They also included the withdrawal of troops back from contested border regions to create a demilitarised buffer zone hoped to ease tensions between the two armies, who came close to all-out war in March and April 2012.
Ethiopian Prime Minister Hailemariam Desalegn, who hosted and helped mediate the talks, said he was “very much satisfied” with the progress of the meeting.
“I am very happy that the bottlenecks are now released and the implementation can resume,” he told reporters.
On Friday, South Sudan’s chief mediator Pagan Amum accused Sudan of dropping bombs across the border four times this week.
“It is very, definitely, negative. These [air raids] are having a negative impact on the summit and discussion,” Amum told reporters in Addis Ababa.
Juba has accused Khartoum of a series of attacks – regularly dismissed by Sudan.
The US, Britain and Norway issued a joint statement ahead of the talks calling for a settlement, urging the armies of both nations to “immediately withdraw” from their frontier.
Also on the agenda was the contested Abyei region, a long-time flashpoint on the volatile border, which has proved to be one of the most contentious sticking points between the two nations.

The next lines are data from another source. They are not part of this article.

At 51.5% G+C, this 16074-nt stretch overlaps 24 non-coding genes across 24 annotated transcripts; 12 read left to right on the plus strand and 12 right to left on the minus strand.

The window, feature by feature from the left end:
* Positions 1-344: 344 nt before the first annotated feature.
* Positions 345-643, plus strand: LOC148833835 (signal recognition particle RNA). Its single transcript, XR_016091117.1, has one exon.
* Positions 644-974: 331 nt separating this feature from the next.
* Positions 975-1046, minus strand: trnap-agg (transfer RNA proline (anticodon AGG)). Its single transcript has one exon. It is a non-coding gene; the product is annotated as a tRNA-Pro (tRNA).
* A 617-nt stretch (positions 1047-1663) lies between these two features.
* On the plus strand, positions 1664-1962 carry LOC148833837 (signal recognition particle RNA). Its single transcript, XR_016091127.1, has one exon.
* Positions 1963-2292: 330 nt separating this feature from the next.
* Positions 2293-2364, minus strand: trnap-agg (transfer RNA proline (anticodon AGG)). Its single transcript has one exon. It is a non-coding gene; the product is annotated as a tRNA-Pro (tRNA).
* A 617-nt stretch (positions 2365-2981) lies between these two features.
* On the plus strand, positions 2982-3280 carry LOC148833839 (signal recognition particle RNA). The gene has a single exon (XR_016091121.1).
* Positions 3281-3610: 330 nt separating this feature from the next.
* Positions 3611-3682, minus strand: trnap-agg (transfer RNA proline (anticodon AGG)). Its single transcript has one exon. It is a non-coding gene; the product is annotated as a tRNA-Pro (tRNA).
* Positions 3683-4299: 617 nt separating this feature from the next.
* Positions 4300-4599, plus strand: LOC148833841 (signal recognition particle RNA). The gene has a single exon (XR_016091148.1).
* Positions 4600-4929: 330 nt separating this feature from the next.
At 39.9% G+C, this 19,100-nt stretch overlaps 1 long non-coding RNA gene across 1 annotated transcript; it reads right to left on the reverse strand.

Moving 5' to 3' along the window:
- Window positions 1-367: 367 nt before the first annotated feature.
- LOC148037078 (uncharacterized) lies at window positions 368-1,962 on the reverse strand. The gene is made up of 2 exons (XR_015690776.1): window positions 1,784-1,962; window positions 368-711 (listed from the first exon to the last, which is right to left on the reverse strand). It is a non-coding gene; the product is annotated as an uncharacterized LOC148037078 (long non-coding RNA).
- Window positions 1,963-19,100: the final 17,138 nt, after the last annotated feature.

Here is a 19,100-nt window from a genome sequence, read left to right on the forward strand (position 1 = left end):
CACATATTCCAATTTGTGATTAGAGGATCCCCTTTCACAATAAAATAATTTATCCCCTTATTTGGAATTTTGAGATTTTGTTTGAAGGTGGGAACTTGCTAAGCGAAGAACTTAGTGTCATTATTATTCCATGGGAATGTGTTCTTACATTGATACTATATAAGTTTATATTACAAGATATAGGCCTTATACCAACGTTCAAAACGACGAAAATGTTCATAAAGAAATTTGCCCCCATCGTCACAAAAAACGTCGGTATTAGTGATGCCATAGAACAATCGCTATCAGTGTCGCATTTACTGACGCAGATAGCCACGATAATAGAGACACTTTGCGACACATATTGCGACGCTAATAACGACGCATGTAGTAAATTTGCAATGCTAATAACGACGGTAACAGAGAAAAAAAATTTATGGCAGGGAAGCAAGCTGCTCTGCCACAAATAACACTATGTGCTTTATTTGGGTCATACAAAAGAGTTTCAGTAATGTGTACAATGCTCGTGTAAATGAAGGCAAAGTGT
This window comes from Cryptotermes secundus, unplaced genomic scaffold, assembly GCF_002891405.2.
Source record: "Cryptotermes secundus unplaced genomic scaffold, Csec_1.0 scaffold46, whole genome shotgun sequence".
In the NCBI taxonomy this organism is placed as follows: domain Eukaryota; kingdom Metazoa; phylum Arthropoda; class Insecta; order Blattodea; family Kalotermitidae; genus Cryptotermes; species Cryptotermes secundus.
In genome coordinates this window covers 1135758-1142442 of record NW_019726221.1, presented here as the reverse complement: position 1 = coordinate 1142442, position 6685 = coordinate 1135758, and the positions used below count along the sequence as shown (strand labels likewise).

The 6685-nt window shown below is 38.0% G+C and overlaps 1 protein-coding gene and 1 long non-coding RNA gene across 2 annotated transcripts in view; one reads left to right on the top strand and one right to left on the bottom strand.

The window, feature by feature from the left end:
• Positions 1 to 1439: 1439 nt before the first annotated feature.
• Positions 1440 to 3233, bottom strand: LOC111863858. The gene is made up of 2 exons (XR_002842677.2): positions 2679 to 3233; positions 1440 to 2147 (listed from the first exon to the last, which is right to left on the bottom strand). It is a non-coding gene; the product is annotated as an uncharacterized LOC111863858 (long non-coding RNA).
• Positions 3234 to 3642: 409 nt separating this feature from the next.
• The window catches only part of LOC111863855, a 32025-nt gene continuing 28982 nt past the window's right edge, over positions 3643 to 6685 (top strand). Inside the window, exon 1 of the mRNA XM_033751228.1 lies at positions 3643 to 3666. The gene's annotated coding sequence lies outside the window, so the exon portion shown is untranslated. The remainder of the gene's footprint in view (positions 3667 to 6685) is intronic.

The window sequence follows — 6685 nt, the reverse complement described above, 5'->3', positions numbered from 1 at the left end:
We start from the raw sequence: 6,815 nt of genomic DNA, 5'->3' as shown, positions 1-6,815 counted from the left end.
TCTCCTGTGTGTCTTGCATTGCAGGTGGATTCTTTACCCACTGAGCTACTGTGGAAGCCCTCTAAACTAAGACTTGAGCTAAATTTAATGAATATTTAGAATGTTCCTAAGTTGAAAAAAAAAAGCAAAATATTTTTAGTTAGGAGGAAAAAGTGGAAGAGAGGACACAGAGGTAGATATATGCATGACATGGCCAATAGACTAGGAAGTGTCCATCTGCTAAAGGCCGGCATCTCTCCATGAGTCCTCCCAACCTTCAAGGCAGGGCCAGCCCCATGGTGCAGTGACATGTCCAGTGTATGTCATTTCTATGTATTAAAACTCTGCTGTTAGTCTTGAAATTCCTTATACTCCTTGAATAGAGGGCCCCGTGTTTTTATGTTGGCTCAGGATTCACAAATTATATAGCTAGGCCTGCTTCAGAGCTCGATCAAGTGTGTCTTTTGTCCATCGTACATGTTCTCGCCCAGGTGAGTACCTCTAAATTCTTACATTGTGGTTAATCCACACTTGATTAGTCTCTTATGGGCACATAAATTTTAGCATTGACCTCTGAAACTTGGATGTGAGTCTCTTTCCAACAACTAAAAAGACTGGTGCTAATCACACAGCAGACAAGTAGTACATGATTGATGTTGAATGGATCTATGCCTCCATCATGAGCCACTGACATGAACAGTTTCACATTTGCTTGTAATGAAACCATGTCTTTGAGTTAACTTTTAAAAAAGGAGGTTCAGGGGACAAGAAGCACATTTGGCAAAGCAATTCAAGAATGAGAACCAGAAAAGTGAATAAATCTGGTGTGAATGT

Sudanese troops withdrew from the territory in May after a year-long occupation that forced over 100,000 people to flee towards South Sudan.
The Lebanon-sized area – where a referendum to decide its future due in January 2011 never took place – is now controlled by United Nations peacekeepers from Ethiopia.
South Sudan separated from Sudan in July 2011 under a peace agreement that ended a 1983-2005 civil war, but key issues remain unresolved.
Khartoum also accuses South Sudan of supporting rebels operating in Sudan, which has been a major obstacle to implementing the agreements.
The South, in turn, says Sudan backs insurgents on its territory, a tactic it used to deadly effect during the two decades of civil war.